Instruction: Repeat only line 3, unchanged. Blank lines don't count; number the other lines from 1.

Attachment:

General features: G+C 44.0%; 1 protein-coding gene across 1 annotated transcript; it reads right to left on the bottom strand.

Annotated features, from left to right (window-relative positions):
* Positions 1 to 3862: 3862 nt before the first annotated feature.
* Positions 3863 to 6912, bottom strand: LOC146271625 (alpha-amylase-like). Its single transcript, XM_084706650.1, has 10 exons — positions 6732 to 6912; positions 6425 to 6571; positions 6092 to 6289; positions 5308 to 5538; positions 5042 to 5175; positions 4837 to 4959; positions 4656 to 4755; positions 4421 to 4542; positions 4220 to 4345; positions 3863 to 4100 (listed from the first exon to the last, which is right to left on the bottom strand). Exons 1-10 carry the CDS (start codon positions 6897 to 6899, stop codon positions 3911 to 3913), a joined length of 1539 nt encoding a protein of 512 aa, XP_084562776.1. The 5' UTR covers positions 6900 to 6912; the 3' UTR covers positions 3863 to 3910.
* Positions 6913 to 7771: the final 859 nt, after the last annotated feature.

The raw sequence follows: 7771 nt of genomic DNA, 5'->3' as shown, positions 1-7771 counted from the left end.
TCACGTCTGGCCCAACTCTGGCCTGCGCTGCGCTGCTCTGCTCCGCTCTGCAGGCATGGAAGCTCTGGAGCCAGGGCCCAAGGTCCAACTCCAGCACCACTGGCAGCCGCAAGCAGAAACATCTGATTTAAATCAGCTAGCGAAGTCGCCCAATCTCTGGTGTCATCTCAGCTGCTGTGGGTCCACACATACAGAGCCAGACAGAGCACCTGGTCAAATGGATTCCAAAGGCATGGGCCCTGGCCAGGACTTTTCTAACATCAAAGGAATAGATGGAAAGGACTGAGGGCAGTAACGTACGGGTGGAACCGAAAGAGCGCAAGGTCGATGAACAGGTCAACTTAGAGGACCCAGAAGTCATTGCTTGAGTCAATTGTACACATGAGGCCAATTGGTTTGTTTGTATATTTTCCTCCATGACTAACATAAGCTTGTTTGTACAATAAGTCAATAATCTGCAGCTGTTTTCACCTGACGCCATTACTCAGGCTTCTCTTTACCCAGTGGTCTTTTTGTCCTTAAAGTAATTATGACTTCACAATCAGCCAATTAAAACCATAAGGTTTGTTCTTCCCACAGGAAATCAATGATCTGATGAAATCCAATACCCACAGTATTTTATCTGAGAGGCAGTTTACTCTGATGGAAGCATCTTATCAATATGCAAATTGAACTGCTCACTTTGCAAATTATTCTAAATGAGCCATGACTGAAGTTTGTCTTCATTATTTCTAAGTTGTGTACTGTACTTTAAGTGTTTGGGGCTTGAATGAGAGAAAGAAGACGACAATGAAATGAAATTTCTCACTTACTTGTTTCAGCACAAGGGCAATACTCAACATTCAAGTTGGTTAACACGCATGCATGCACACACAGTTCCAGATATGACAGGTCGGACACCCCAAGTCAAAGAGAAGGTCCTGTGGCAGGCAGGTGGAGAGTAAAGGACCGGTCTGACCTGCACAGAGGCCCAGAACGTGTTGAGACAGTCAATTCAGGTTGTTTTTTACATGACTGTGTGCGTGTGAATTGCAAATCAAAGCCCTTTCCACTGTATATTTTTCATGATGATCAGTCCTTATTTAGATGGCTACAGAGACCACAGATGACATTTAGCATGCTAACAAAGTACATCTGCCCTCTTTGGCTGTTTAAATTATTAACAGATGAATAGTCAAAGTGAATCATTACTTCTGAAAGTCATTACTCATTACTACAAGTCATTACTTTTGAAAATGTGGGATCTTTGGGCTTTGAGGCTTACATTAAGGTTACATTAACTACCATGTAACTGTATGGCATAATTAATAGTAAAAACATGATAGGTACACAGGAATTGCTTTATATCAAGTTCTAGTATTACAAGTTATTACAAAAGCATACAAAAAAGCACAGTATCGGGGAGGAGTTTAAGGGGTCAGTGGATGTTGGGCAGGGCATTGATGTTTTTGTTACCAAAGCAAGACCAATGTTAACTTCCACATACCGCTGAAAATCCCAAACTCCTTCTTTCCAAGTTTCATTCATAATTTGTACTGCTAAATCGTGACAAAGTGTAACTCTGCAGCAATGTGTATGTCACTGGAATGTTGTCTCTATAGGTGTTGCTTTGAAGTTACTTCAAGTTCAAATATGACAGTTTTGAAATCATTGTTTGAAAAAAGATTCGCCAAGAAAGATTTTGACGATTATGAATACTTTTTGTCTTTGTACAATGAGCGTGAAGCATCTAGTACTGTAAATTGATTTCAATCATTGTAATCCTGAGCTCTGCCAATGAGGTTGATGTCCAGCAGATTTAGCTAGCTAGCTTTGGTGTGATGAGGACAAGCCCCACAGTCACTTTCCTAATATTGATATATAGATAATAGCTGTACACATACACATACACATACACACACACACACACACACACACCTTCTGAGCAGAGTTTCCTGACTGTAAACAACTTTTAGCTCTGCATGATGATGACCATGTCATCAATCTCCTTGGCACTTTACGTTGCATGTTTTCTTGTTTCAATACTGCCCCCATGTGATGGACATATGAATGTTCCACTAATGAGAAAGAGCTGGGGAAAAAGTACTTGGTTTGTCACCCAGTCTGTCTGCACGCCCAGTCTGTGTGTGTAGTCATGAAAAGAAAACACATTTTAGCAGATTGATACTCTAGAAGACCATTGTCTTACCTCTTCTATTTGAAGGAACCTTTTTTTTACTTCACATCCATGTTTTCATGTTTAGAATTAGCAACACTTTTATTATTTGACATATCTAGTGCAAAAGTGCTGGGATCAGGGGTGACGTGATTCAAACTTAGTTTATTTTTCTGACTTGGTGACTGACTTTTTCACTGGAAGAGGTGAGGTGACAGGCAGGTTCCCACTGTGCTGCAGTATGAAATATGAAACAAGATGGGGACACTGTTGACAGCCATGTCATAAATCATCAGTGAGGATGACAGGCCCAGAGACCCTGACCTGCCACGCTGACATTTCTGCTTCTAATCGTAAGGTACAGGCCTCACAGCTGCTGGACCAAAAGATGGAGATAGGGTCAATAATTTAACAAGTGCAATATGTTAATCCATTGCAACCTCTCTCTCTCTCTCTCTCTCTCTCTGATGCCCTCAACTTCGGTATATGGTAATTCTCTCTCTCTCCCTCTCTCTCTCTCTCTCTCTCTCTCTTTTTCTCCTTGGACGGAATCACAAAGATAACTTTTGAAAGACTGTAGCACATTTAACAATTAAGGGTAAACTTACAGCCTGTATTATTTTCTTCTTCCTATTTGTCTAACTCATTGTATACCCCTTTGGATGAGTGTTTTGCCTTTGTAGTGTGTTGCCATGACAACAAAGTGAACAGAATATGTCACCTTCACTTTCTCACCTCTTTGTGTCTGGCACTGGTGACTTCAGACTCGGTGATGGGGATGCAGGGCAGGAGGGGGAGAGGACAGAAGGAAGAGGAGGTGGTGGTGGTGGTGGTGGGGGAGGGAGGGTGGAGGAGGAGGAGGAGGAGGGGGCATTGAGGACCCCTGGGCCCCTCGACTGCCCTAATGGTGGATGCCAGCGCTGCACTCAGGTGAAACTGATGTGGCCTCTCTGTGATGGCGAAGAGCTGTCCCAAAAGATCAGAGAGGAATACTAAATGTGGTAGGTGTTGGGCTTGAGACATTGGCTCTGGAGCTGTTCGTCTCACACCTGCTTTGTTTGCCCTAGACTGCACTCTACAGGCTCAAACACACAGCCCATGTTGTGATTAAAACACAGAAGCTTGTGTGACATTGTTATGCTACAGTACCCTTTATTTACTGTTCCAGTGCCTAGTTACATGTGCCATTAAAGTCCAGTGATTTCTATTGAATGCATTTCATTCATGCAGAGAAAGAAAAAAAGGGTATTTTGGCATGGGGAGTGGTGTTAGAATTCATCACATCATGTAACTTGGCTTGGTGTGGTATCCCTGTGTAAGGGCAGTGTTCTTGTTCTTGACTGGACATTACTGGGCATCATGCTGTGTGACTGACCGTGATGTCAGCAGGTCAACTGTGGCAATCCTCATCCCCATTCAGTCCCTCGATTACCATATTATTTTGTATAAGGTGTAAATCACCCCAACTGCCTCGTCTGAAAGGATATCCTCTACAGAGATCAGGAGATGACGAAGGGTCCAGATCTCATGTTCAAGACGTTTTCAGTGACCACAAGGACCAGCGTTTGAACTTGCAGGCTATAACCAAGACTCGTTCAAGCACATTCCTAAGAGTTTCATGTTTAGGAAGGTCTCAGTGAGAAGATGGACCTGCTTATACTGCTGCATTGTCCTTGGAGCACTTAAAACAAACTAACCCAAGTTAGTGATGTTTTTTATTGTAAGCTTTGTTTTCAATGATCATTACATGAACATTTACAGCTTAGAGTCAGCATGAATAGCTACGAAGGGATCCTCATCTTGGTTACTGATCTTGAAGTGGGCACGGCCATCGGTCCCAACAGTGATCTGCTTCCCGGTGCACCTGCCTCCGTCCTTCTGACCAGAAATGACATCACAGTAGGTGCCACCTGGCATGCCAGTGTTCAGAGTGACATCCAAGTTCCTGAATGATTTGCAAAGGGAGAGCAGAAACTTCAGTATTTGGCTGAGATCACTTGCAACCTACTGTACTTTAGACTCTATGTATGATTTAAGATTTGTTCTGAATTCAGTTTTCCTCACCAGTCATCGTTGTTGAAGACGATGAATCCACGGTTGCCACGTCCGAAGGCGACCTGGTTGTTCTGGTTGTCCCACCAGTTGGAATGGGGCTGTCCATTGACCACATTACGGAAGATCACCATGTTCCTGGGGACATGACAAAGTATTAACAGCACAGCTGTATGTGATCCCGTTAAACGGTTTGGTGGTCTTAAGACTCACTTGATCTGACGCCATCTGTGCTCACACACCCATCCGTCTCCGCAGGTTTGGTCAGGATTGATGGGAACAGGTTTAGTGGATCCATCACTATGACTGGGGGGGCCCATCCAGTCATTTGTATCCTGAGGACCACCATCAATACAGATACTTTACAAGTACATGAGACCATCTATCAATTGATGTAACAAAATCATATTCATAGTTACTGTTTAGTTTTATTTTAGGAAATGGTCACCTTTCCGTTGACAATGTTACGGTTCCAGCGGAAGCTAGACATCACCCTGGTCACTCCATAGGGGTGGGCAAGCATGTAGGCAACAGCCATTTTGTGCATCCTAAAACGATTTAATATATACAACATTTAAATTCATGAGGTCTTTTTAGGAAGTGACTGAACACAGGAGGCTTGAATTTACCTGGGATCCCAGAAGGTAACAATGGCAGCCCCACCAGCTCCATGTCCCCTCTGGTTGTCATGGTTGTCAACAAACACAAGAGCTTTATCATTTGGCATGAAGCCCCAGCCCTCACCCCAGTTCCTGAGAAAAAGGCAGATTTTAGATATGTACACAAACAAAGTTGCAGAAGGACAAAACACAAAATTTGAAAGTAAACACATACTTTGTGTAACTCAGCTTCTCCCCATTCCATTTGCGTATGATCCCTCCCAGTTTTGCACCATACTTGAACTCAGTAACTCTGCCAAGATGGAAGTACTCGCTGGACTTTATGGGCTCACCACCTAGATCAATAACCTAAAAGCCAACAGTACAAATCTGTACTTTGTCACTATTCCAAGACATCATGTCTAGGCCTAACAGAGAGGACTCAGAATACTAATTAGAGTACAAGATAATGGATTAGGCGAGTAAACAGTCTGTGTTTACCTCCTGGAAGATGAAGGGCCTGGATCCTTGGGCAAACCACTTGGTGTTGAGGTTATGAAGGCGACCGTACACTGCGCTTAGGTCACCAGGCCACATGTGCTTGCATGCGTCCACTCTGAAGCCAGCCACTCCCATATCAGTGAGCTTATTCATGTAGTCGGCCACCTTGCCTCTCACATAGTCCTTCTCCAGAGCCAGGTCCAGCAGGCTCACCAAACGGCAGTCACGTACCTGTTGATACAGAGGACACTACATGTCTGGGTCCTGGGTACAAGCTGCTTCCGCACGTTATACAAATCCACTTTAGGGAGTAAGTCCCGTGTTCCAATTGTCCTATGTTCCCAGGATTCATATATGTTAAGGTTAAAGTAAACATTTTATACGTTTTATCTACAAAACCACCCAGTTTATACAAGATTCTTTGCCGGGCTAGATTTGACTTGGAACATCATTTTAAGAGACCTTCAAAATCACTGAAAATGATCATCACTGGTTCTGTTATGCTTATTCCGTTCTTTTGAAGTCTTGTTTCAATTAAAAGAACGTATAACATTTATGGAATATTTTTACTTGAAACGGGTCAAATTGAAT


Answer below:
* Positions 1 to 3862: 3862 nt before the first annotated feature.